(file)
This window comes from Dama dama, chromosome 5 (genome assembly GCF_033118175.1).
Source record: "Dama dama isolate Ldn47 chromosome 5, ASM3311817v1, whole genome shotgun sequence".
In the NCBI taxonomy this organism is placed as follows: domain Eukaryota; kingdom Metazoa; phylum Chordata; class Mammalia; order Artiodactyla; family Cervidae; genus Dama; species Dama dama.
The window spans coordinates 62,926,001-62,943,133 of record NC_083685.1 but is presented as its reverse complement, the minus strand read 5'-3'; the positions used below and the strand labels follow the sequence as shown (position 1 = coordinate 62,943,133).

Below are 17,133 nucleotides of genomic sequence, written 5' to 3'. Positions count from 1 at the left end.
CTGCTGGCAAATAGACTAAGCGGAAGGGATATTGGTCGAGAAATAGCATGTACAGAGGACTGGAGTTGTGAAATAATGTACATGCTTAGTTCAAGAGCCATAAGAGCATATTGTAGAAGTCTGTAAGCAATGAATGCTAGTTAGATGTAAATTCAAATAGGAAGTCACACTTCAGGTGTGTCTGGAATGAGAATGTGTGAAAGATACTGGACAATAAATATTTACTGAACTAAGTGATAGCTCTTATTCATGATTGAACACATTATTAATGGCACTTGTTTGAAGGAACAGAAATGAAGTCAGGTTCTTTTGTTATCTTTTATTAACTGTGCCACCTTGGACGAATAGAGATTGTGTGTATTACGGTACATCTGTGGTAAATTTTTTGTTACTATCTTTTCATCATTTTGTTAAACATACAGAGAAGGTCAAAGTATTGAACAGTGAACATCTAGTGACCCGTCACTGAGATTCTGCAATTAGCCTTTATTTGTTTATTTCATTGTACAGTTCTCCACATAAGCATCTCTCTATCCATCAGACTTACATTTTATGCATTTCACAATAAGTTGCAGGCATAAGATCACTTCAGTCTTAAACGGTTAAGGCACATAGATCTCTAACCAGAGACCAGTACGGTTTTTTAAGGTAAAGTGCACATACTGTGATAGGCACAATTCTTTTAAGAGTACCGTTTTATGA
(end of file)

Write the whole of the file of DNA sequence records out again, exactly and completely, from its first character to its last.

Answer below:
This window comes from Dama dama, chromosome 5 (genome assembly GCF_033118175.1).
Source record: "Dama dama isolate Ldn47 chromosome 5, ASM3311817v1, whole genome shotgun sequence".
In the NCBI taxonomy this organism is placed as follows: domain Eukaryota; kingdom Metazoa; phylum Chordata; class Mammalia; order Artiodactyla; family Cervidae; genus Dama; species Dama dama.
The window spans coordinates 62,926,001-62,943,133 of record NC_083685.1 but is presented as its reverse complement, the minus strand read 5'-3'; the positions used below and the strand labels follow the sequence as shown (position 1 = coordinate 62,943,133).

Below are 17,133 nucleotides of genomic sequence, written 5' to 3'. Positions count from 1 at the left end.
CTGCTGGCAAATAGACTAAGCGGAAGGGATATTGGTCGAGAAATAGCATGTACAGAGGACTGGAGTTGTGAAATAATGTACATGCTTAGTTCAAGAGCCATAAGAGCATATTGTAGAAGTCTGTAAGCAATGAATGCTAGTTAGATGTAAATTCAAATAGGAAGTCACACTTCAGGTGTGTCTGGAATGAGAATGTGTGAAAGATACTGGACAATAAATATTTACTGAACTAAGTGATAGCTCTTATTCATGATTGAACACATTATTAATGGCACTTGTTTGAAGGAACAGAAATGAAGTCAGGTTCTTTTGTTATCTTTTATTAACTGTGCCACCTTGGACGAATAGAGATTGTGTGTATTACGGTACATCTGTGGTAAATTTTTTGTTACTATCTTTTCATCATTTTGTTAAACATACAGAGAAGGTCAAAGTATTGAACAGTGAACATCTAGTGACCCGTCACTGAGATTCTGCAATTAGCCTTTATTTGTTTATTTCATTGTACAGTTCTCCACATAAGCATCTCTCTATCCATCAGACTTACATTTTATGCATTTCACAATAAGTTGCAGGCATAAGATCACTTCAGTCTTAAACGGTTAAGGCACATAGATCTCTAACCAGAGACCAGTACGGTTTTTTAAGGTAAAGTGCACATACTGTGATAGGCACAATTCTTTTAAGAGTACCGTTTTATGA